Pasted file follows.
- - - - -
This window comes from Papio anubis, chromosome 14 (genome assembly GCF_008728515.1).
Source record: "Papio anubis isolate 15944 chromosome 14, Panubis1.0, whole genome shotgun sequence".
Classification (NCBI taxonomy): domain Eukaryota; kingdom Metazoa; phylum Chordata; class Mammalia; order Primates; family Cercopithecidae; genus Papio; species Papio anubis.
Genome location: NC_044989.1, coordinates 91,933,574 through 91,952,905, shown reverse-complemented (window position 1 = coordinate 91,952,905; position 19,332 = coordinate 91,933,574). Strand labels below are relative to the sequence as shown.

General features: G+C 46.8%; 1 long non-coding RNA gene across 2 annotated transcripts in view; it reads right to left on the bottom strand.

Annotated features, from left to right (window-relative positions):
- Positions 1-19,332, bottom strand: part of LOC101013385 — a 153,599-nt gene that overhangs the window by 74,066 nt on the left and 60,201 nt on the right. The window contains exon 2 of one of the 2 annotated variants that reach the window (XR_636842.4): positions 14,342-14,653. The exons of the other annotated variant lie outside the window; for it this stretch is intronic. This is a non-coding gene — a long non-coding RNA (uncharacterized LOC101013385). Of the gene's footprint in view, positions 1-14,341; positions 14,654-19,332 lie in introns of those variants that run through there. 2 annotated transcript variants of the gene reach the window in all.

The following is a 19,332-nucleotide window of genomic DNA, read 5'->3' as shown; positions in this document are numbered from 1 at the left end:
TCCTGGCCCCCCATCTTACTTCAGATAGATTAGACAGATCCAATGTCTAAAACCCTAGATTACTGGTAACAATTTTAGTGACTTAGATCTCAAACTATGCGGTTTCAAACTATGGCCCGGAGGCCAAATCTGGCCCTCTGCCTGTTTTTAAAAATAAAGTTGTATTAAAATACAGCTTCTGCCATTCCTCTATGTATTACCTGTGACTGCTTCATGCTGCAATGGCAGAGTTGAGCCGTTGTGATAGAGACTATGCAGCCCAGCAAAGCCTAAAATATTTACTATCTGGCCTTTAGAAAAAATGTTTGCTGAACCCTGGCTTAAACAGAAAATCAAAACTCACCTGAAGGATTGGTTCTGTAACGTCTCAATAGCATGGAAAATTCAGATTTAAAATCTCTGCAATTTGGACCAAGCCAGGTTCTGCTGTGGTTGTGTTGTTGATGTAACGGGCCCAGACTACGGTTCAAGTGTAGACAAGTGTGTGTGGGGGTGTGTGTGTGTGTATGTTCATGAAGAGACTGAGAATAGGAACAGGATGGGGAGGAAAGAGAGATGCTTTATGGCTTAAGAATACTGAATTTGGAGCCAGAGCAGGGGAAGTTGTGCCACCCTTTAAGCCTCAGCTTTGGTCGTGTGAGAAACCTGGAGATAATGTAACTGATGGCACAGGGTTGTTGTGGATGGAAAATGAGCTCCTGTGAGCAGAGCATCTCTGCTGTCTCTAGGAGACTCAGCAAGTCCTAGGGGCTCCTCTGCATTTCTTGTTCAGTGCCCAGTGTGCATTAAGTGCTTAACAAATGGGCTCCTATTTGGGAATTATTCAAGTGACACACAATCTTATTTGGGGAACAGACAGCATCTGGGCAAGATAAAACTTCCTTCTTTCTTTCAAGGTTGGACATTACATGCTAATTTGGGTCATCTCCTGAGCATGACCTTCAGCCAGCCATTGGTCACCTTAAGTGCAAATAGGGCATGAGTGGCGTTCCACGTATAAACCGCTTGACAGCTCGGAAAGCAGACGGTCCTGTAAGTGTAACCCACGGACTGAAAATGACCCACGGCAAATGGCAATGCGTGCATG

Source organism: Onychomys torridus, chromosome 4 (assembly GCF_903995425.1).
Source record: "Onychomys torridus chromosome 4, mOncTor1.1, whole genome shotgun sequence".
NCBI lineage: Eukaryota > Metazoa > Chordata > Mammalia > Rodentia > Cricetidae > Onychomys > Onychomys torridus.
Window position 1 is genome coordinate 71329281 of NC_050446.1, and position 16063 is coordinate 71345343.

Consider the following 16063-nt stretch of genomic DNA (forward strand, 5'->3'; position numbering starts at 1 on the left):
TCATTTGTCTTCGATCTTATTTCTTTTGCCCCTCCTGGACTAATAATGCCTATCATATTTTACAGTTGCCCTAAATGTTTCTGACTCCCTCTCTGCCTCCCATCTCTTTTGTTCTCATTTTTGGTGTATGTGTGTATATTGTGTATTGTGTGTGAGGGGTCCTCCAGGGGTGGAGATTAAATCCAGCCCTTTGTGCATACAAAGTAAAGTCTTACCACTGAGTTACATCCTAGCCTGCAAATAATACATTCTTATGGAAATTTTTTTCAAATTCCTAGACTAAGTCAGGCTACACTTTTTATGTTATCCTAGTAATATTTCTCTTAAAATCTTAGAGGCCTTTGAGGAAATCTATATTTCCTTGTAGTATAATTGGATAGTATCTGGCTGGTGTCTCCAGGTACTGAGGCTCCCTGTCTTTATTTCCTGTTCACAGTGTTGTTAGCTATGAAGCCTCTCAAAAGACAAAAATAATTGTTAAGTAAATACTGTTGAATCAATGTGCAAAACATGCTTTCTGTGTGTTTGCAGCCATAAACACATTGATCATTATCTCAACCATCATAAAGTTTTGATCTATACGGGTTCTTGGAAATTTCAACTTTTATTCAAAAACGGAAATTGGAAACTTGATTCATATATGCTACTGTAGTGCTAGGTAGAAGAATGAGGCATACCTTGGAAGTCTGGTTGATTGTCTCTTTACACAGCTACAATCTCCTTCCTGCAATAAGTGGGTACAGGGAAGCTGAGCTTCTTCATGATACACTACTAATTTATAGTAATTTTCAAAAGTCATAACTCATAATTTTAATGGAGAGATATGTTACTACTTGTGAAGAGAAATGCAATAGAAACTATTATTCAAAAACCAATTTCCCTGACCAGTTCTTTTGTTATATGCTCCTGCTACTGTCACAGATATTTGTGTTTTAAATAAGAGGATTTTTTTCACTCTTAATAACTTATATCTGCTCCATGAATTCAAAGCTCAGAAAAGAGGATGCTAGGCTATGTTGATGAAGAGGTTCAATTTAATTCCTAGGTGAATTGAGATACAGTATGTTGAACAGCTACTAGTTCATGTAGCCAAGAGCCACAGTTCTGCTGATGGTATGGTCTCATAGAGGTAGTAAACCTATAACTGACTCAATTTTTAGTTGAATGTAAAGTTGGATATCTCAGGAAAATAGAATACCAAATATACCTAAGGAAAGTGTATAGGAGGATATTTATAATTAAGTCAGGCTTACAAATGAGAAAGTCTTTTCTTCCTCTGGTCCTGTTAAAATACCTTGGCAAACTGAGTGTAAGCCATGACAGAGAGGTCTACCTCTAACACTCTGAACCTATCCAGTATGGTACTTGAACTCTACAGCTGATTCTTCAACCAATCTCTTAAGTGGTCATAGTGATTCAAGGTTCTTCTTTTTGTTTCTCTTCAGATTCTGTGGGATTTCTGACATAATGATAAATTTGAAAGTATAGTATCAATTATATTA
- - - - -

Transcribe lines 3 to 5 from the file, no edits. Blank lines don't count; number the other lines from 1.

Classification (NCBI taxonomy): domain Eukaryota; kingdom Metazoa; phylum Chordata; class Mammalia; order Primates; family Cercopithecidae; genus Papio; species Papio anubis.
Genome location: NC_044989.1, coordinates 91,933,574 through 91,952,905, shown reverse-complemented (window position 1 = coordinate 91,952,905; position 19,332 = coordinate 91,933,574). Strand labels below are relative to the sequence as shown.

General features: G+C 46.8%; 1 long non-coding RNA gene across 2 annotated transcripts in view; it reads right to left on the bottom strand.